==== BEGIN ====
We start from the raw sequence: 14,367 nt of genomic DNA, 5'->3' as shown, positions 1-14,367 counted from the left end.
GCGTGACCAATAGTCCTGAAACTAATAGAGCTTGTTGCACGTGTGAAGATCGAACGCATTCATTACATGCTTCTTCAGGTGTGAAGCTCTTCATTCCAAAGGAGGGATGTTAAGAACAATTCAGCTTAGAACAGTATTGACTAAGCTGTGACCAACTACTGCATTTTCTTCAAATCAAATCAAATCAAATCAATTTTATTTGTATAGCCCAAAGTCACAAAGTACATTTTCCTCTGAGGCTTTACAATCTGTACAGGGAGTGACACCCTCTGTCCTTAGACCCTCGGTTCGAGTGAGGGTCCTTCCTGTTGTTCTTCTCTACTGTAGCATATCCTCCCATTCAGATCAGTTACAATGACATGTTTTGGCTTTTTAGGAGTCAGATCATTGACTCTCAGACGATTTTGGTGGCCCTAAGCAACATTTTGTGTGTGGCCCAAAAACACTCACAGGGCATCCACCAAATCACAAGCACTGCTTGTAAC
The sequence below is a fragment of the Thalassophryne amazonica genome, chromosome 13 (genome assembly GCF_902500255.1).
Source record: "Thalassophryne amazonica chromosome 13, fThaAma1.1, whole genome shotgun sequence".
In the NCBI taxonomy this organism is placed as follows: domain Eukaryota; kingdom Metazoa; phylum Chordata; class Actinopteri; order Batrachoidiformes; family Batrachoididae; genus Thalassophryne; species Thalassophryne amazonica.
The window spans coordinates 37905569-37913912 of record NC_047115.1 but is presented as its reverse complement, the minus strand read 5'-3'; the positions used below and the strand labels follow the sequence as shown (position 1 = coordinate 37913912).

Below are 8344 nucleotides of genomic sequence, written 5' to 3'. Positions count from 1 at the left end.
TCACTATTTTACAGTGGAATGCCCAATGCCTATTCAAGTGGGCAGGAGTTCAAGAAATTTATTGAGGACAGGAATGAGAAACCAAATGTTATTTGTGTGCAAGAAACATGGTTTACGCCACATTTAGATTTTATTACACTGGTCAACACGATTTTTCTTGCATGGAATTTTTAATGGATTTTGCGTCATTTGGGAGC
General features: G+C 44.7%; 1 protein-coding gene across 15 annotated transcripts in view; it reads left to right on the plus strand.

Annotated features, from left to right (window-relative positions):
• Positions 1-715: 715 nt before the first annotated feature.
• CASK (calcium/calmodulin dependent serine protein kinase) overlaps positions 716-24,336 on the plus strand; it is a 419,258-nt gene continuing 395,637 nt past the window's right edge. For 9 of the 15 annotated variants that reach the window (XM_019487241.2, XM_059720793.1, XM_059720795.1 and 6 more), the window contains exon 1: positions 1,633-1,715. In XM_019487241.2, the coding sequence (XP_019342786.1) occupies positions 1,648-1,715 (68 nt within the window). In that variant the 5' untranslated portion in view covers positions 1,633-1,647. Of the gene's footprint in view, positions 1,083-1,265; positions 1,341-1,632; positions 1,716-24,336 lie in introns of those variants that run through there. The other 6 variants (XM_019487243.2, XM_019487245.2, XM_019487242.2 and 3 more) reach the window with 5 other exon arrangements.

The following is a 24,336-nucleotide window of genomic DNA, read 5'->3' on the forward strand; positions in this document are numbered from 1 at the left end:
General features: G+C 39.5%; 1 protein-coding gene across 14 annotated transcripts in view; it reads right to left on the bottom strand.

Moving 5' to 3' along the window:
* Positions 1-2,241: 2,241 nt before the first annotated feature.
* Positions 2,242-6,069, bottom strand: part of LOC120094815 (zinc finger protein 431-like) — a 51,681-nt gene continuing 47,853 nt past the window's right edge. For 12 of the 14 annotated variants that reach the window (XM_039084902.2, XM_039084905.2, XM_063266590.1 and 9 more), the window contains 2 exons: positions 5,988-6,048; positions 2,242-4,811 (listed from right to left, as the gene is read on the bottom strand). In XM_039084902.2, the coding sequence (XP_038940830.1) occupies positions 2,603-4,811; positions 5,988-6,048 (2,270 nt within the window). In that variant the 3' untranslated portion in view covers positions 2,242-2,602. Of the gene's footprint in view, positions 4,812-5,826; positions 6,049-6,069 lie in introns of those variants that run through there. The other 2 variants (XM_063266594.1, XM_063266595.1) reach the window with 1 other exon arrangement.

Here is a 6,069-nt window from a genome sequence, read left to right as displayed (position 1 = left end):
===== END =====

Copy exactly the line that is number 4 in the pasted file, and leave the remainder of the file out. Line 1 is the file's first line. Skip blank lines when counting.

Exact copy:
Source record: "Thalassophryne amazonica chromosome 13, fThaAma1.1, whole genome shotgun sequence".